All posts filed under: Syria



For much of December I found myself being entertained rather than entertaining. It was a nice, relaxing way to spend two weeks but I find myself – even now that we’re well into the New Year – looking for a way to make someone else feel special and cared for.  After some recipe rummaging, I had my answer: Labneh. Soup might comfort, jelly might wibble-wobble, but Labneh delights. This Middle Eastern thickened yogurt appetizer seems oh so fancy but is really a set-it-and-forget-it kind of affair – exactly what I need to pay it forward during a busy time of year. It’s mild and tangy – but if you use full fat yogurt, very creamy and indulgent in a… healthy way (it’s made with yogurt, after all). Does your mind ever wander when you cook? Mine does. As the yogurt strained in the cool, dark refrigerator I considered the people who came in my life for no more than a season – perhaps a brilliant season, perhaps a painful one. I reminded myself that letting them go is a gift. Ahhhh, what a gift for my heart. …

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Monday Meal Review: Syria

“Want to help me make the kebabs?” I asked Ava, gesturing toward the pile of long, metal skewers, the bowl of sour cherries swimming in water, and the ground lamb meat, spiced with baharat. I tried to imagine what this spread looked like in a three year-old’s mind. Dangerous, slimy, raw. I cringed a little internally, knowing she wouldn’t want to help. Knowing this would push every squeamish part of her mind. But then she spoke. “Sure!” she smiled and slipped her hand into the cold, wet bowl of cherries. A moment later she plucked one out. “Can I eat it?” I thought about the sour flavor. How outrageous the slippery flesh would taste to her young taste buds (I once read that children have more taste buds than adults). “No… let’s wait until we can eat the cherries with the meat.” I replied, thinking it would be her best shot at loving it. “Okay!” she chirped, agreeably. We took turns, me threading the small meatballs onto the skewer, she sliding on the cherries. Soon, this wasn’t …

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I’m craving a little excitement. A little spice. In my younger years, I might have stayed out all night clubbing, I might have found a new crush,  or I might have packed my bags and drove off into the sunset without checking a map. Even worse, I might have done all three. Today, I think, I’ll settle for something simpler. Something more manageable. Baharat is a popular Middle Eastern spice blend which often makes its way into kebabs and other meat preparations. There are countless recipes from Turkey, all the way down to Iran, but one thing is for certain: in Syria, you can count on a hefty amount of black pepper to give your meat delicate heat. All you need for this recipe is a coffee grinder or spice mill and a handful of spices. I say double the recipe and give some to a friend. It’s the perfect “thinking of you” gift. Who knows, they might be looking for the Spiced Life, too… or, at the very least, a little sparkle… Ingredients: 1/4 …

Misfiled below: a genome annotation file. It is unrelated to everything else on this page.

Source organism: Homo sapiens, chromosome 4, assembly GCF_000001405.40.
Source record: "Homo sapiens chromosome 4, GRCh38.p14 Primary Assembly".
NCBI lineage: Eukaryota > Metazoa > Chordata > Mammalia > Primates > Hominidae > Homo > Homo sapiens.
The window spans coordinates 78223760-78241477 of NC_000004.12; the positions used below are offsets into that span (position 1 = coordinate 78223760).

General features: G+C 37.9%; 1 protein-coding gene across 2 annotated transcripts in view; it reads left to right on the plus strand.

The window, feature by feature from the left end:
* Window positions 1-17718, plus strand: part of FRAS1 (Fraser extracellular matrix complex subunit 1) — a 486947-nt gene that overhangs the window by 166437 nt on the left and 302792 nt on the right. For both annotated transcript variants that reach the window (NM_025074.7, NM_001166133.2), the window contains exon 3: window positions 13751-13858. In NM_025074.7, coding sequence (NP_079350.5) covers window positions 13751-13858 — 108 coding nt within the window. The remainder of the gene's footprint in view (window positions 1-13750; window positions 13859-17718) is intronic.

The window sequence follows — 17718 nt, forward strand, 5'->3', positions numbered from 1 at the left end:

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Syrian Lentils

There’s a whole head of garlic up in these cyber pages. By now you should be able to smell it through the screen. I know. You have boys to kiss. Important business meetings and no Altoids. You don’t have time to smell like garlic. But indulge me for a moment, please. We’ve eaten a whole head of garlic on this Adventure before, as with our Lebanese garlic sauce Toum, but this time our garlic is making friends with lentils and Swiss chard. They bubble and steam up together, considerably mellowing out the flavor. To round out the flavor, there’s a squeeze of fresh lemon juice, a splash of pomegranate syrup, and a pile of cilantro. (To my cilantro haters: don’t worry, the offending leaves get waaay cooked down. If you can eat Salsa, you can eat these lentils). The result is a lovely warm lentil side dish or dip (best enjoyed with homemade pita bread). I even like it cold, with salad. And it’s definitely better the next day, although you might want to “refresh …